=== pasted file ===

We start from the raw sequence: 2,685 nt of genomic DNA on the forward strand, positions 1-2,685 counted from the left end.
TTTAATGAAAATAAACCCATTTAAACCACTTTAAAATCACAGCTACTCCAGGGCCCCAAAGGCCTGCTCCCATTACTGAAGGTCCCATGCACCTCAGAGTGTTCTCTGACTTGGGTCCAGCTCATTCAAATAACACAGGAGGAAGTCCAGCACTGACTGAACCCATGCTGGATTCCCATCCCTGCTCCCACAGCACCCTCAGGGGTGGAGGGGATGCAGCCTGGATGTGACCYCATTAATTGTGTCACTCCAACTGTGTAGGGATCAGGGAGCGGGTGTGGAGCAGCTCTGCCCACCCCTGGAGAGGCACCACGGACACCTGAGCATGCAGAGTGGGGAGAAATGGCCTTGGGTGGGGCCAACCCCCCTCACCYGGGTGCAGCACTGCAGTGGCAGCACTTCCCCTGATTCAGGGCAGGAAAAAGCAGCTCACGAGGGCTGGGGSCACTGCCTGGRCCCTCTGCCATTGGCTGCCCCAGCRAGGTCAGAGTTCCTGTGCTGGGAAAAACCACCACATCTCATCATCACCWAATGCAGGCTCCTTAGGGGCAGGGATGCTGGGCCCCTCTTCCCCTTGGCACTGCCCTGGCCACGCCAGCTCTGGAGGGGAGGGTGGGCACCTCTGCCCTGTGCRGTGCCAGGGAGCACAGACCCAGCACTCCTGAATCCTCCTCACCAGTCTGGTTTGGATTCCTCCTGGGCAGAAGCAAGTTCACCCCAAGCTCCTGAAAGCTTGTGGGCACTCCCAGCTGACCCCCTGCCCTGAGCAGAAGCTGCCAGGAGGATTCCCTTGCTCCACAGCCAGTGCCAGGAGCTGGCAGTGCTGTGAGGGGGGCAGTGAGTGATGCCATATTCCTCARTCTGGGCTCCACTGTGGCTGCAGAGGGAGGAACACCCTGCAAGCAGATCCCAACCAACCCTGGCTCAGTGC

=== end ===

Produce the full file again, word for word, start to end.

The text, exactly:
We start from the raw sequence: 2,685 nt of genomic DNA on the forward strand, positions 1-2,685 counted from the left end.
TTTAATGAAAATAAACCCATTTAAACCACTTTAAAATCACAGCTACTCCAGGGCCCCAAAGGCCTGCTCCCATTACTGAAGGTCCCATGCACCTCAGAGTGTTCTCTGACTTGGGTCCAGCTCATTCAAATAACACAGGAGGAAGTCCAGCACTGACTGAACCCATGCTGGATTCCCATCCCTGCTCCCACAGCACCCTCAGGGGTGGAGGGGATGCAGCCTGGATGTGACCYCATTAATTGTGTCACTCCAACTGTGTAGGGATCAGGGAGCGGGTGTGGAGCAGCTCTGCCCACCCCTGGAGAGGCACCACGGACACCTGAGCATGCAGAGTGGGGAGAAATGGCCTTGGGTGGGGCCAACCCCCCTCACCYGGGTGCAGCACTGCAGTGGCAGCACTTCCCCTGATTCAGGGCAGGAAAAAGCAGCTCACGAGGGCTGGGGSCACTGCCTGGRCCCTCTGCCATTGGCTGCCCCAGCRAGGTCAGAGTTCCTGTGCTGGGAAAAACCACCACATCTCATCATCACCWAATGCAGGCTCCTTAGGGGCAGGGATGCTGGGCCCCTCTTCCCCTTGGCACTGCCCTGGCCACGCCAGCTCTGGAGGGGAGGGTGGGCACCTCTGCCCTGTGCRGTGCCAGGGAGCACAGACCCAGCACTCCTGAATCCTCCTCACCAGTCTGGTTTGGATTCCTCCTGGGCAGAAGCAAGTTCACCCCAAGCTCCTGAAAGCTTGTGGGCACTCCCAGCTGACCCCCTGCCCTGAGCAGAAGCTGCCAGGAGGATTCCCTTGCTCCACAGCCAGTGCCAGGAGCTGGCAGTGCTGTGAGGGGGGCAGTGAGTGATGCCATATTCCTCARTCTGGGCTCCACTGTGGCTGCAGAGGGAGGAACACCCTGCAAGCAGATCCCAACCAACCCTGGCTCAGTGC